At 16, Dillard-Toone won a full scholarship to the Pratt Institue of Technology and has a degree in fine arts with a concentration in fashion merchandising and marketing. She worked as a fashion illustrator, sewing instructor and a designer before modeling.
Dillard-Toone was the second African American woman to appear on the cover of Vogue (Beverly Johnson was the first "Black" woman on the cover. Donyale Luna never identified herself as "black" so many people stripped her of that honor.) and graced other fashion mags like Essence, Mademoiselle and Cosmopolitan.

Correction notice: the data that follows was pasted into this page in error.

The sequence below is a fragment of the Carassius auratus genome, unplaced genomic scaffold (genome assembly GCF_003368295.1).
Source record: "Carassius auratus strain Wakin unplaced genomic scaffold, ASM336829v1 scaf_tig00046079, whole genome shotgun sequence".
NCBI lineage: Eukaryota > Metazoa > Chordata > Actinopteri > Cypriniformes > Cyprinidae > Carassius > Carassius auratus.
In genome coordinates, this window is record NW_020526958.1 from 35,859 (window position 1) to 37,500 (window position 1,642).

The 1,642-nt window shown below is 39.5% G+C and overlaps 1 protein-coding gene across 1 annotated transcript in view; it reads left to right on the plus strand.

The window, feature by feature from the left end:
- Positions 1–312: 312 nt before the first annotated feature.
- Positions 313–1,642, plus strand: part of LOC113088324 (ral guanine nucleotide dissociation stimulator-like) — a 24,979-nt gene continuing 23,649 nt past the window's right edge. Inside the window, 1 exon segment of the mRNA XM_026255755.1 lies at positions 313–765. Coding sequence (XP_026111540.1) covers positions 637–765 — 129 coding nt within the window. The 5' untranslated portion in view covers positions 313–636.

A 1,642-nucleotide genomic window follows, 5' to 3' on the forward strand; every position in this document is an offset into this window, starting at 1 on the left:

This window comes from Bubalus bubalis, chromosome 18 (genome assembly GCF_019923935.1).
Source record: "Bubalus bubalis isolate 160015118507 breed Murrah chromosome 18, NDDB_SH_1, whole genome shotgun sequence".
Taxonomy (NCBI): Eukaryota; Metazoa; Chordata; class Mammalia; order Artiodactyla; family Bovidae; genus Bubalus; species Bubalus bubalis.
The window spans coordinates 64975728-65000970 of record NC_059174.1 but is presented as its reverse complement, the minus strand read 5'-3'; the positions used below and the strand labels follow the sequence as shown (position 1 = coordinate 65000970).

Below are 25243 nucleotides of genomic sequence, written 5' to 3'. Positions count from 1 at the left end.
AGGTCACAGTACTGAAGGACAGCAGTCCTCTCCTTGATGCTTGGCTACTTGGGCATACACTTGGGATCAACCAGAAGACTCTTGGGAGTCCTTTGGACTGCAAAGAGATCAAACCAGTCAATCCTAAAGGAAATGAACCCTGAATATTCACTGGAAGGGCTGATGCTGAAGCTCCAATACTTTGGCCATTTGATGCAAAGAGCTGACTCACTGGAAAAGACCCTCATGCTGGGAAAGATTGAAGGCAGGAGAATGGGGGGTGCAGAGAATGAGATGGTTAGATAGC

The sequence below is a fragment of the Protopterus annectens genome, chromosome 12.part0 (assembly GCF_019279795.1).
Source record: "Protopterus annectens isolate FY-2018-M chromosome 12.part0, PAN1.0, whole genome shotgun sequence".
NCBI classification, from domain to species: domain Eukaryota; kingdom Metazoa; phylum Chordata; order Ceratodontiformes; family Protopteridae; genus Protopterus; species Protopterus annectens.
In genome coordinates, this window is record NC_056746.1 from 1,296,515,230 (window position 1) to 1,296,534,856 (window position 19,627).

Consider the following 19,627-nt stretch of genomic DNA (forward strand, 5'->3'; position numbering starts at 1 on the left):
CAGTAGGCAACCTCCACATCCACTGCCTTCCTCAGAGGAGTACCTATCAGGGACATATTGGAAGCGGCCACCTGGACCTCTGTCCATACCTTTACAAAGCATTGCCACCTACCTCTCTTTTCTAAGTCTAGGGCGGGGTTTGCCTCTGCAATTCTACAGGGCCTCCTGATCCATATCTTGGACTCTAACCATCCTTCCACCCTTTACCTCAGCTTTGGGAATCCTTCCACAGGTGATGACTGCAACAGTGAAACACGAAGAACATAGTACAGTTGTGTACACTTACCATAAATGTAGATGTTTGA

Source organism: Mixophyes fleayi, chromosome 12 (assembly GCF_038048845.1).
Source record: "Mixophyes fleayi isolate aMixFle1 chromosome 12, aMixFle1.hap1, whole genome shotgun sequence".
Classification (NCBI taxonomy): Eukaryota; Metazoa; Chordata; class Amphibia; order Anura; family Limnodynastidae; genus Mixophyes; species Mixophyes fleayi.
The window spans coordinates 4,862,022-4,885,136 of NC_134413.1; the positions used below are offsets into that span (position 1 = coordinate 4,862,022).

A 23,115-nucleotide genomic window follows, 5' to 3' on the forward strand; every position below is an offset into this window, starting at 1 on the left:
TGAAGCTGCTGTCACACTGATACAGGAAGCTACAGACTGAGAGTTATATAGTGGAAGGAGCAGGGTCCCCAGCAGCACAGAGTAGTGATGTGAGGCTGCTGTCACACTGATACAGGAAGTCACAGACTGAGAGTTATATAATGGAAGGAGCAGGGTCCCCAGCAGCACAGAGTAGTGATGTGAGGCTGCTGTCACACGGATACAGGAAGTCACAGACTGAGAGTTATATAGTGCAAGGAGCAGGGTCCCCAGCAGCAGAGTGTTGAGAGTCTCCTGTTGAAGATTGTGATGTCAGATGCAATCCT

Dillard-Toone founded a hair salon, Turning Heads Salon, and has a beauty and holistic living advice article featured in magazines and newspapers around the globe. The model is also an artist. She now owns a physical and online art gallery in New York City with her husband called Indasa Fine Arts Gallery. She and her husband also operate two bed and breakfast hotels in Harlem.